Love Our Forests

The Heart of Borneo

The Heart of Borneo is one of the most important areas for biodiversity on the planet. Spanning a total of 240,000 km2 of equatorial rainforest, it straddles the borders of Indonesia, Malaysia and Brunei. It is home to an incredibly rich diversity of plants and animals that cannot be found anywhere else in the world.
However, logging, land-clearing and conversion activities for commercial uses, including rubber, palm oil and pulp production are considered to be the greatest threats to the Heart of Borneo.

WWF is working with the 3 Borneo nations (Brunei, Indonesia and Malaysia) to conserve the area through a network of protected areas and sustainably-managed forests.
Close up face portrait of male orang utan (Pongo pygmaeus) / ©: naturepl.com / Edwin Giesbers / WWF
Close up face portrait of male orang utan (Pongo pygmaeus)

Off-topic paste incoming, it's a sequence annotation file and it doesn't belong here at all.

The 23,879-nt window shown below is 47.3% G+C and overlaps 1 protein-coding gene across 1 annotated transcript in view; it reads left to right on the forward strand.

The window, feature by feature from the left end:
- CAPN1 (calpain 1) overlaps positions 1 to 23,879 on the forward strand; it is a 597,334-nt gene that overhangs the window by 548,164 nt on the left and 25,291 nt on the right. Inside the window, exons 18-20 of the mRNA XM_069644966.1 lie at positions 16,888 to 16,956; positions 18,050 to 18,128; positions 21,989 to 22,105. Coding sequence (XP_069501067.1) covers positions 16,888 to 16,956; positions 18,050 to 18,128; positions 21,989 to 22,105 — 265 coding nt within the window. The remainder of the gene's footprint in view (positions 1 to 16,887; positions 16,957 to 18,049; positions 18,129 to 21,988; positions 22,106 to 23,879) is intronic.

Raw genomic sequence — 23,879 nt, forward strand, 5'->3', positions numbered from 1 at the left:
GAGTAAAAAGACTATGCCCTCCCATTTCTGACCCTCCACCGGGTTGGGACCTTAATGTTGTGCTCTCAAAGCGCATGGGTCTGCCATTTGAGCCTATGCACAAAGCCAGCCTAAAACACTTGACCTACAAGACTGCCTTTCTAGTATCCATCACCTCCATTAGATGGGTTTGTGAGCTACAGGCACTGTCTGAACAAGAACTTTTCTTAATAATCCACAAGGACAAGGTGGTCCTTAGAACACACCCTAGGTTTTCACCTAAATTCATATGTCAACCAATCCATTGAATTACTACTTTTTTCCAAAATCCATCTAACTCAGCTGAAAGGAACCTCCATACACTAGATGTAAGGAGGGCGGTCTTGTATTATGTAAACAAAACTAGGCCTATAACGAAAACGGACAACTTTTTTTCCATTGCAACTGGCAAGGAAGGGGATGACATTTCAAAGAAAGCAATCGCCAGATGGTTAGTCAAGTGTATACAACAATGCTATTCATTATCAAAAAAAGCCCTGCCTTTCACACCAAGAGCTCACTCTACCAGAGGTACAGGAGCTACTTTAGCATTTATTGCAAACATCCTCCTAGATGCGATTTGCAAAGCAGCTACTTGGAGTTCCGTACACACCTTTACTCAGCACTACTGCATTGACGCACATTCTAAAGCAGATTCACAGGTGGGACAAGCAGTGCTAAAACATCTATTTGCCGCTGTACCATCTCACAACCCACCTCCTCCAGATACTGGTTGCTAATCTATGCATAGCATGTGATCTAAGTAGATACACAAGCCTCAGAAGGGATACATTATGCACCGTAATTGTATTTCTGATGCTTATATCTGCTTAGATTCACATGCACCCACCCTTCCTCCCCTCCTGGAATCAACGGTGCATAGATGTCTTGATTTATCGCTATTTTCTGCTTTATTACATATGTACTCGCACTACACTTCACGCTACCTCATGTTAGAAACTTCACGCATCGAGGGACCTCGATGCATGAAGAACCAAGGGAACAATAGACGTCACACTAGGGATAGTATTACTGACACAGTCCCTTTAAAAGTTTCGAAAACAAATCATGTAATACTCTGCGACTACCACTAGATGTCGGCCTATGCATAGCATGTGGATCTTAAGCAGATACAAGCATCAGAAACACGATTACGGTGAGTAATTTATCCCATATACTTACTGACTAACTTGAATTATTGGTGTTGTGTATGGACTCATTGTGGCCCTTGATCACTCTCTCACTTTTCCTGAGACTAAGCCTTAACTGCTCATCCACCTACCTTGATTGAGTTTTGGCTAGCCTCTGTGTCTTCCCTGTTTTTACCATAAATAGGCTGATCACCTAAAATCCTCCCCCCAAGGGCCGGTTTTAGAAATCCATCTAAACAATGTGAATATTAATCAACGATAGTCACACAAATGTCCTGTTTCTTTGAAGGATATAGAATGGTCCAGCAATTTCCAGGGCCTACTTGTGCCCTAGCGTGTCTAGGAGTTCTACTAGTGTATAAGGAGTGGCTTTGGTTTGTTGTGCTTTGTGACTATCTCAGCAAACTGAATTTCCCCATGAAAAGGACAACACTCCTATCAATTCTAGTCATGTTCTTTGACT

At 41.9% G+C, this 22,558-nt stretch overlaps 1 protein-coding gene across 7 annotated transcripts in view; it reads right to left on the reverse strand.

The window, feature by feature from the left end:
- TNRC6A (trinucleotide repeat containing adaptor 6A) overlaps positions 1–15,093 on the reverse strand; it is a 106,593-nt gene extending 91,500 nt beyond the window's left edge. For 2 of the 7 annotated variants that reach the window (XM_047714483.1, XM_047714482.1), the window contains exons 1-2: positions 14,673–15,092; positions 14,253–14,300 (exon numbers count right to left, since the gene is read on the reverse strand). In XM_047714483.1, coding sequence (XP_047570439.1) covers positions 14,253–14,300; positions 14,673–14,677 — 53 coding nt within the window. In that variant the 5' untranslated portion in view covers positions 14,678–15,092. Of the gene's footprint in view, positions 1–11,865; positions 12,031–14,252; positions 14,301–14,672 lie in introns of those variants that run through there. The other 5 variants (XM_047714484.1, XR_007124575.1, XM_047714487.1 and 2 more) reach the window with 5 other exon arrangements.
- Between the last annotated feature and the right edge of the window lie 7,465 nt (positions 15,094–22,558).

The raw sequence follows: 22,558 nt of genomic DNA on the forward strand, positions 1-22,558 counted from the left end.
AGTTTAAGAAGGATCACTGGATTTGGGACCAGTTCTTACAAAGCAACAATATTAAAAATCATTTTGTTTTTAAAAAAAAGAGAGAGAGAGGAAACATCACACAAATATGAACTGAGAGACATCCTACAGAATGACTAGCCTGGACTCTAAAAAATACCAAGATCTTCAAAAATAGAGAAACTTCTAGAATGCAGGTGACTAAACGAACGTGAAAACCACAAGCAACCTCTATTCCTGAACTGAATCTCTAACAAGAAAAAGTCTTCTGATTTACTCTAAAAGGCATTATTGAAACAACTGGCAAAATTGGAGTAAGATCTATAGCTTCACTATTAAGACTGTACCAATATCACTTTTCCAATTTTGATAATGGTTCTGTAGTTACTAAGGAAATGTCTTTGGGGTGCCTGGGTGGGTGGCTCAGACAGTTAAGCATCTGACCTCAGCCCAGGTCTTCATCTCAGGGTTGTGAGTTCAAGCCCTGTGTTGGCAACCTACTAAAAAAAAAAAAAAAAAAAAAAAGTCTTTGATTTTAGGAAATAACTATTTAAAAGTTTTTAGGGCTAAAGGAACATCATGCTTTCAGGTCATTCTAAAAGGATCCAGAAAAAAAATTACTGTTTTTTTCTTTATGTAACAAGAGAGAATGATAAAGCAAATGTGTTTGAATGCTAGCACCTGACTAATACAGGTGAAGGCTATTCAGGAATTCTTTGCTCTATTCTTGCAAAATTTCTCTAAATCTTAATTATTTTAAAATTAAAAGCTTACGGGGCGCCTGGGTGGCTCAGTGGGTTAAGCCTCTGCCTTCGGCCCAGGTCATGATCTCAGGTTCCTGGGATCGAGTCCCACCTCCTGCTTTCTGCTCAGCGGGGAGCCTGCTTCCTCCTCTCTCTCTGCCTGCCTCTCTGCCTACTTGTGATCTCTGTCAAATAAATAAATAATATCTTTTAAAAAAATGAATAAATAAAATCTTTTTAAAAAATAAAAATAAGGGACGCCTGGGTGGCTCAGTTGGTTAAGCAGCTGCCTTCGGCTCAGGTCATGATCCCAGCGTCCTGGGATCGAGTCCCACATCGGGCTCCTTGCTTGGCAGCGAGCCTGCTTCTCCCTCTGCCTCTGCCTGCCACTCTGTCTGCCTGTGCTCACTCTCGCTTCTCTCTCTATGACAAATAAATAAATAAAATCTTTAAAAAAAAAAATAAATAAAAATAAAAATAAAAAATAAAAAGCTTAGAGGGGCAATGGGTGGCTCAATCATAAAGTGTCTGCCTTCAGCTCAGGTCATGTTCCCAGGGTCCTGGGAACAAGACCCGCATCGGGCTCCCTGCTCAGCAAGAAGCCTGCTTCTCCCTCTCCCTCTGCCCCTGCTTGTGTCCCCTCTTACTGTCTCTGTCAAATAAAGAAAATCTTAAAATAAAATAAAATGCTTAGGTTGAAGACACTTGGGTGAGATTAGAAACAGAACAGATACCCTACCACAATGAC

© naturepl.com / Edwin Giesbers / WWF

Stop Deforestation

Forests are vital to balancing our planet’s climate and supporting the cycling of our freshwater. They are home to a wealth of biodiversity with up to 50% of the world’s known species living in tropical rainforests. However, we are losing forests along with the endangered animals that live in them at the rate of 36 football fields per minute.
But what may be less well known is that one of the biggest sources of greenhouse gases that cause climate change is the destruction of forests. This is because when forests are cleared for agriculture or timber, their carbon stores are released into the atmosphere.

WWF is working to ensure key forest nations have strategies in place to reduce deforestation. We are also working with governments and local communities to regenerate forests that have been degraded by fire, logging and clearing for agriculture.
 / ©: Simon de Trey White / WWF-UK
The need for firewood is a major cause for deforestation in Nepal. Finding firewood is an ever more strenuous task, usually carried out by women.
© Simon de Trey White / WWF-UK